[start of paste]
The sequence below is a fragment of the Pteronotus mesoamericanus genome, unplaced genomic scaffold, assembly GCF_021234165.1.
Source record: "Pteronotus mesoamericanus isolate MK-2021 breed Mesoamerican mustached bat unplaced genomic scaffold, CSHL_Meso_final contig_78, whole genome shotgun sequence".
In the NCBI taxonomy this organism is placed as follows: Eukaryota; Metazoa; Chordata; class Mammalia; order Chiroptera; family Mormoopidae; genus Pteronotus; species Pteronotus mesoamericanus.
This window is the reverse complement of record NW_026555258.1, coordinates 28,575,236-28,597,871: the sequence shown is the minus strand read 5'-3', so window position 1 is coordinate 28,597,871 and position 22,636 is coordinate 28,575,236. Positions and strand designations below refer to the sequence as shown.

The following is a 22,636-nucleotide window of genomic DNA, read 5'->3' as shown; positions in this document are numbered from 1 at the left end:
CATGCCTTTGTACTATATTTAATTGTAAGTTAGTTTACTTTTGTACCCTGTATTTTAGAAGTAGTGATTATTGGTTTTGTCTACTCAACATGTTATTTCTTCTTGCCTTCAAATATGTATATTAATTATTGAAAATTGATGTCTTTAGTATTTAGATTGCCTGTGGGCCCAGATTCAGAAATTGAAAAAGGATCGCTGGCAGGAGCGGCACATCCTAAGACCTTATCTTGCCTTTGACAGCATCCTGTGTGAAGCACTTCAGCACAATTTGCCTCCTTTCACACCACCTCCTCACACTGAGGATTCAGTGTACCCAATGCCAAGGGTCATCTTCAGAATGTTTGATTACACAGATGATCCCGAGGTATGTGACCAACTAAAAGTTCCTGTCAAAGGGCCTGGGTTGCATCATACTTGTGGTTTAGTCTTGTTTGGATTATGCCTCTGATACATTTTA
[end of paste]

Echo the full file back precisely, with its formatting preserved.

The sequence below is a fragment of the Pteronotus mesoamericanus genome, unplaced genomic scaffold, assembly GCF_021234165.1.
Source record: "Pteronotus mesoamericanus isolate MK-2021 breed Mesoamerican mustached bat unplaced genomic scaffold, CSHL_Meso_final contig_78, whole genome shotgun sequence".
In the NCBI taxonomy this organism is placed as follows: Eukaryota; Metazoa; Chordata; class Mammalia; order Chiroptera; family Mormoopidae; genus Pteronotus; species Pteronotus mesoamericanus.
This window is the reverse complement of record NW_026555258.1, coordinates 28,575,236-28,597,871: the sequence shown is the minus strand read 5'-3', so window position 1 is coordinate 28,597,871 and position 22,636 is coordinate 28,575,236. Positions and strand designations below refer to the sequence as shown.

The following is a 22,636-nucleotide window of genomic DNA, read 5'->3' as shown; positions in this document are numbered from 1 at the left end:
CATGCCTTTGTACTATATTTAATTGTAAGTTAGTTTACTTTTGTACCCTGTATTTTAGAAGTAGTGATTATTGGTTTTGTCTACTCAACATGTTATTTCTTCTTGCCTTCAAATATGTATATTAATTATTGAAAATTGATGTCTTTAGTATTTAGATTGCCTGTGGGCCCAGATTCAGAAATTGAAAAAGGATCGCTGGCAGGAGCGGCACATCCTAAGACCTTATCTTGCCTTTGACAGCATCCTGTGTGAAGCACTTCAGCACAATTTGCCTCCTTTCACACCACCTCCTCACACTGAGGATTCAGTGTACCCAATGCCAAGGGTCATCTTCAGAATGTTTGATTACACAGATGATCCCGAGGTATGTGACCAACTAAAAGTTCCTGTCAAAGGGCCTGGGTTGCATCATACTTGTGGTTTAGTCTTGTTTGGATTATGCCTCTGATACATTTTA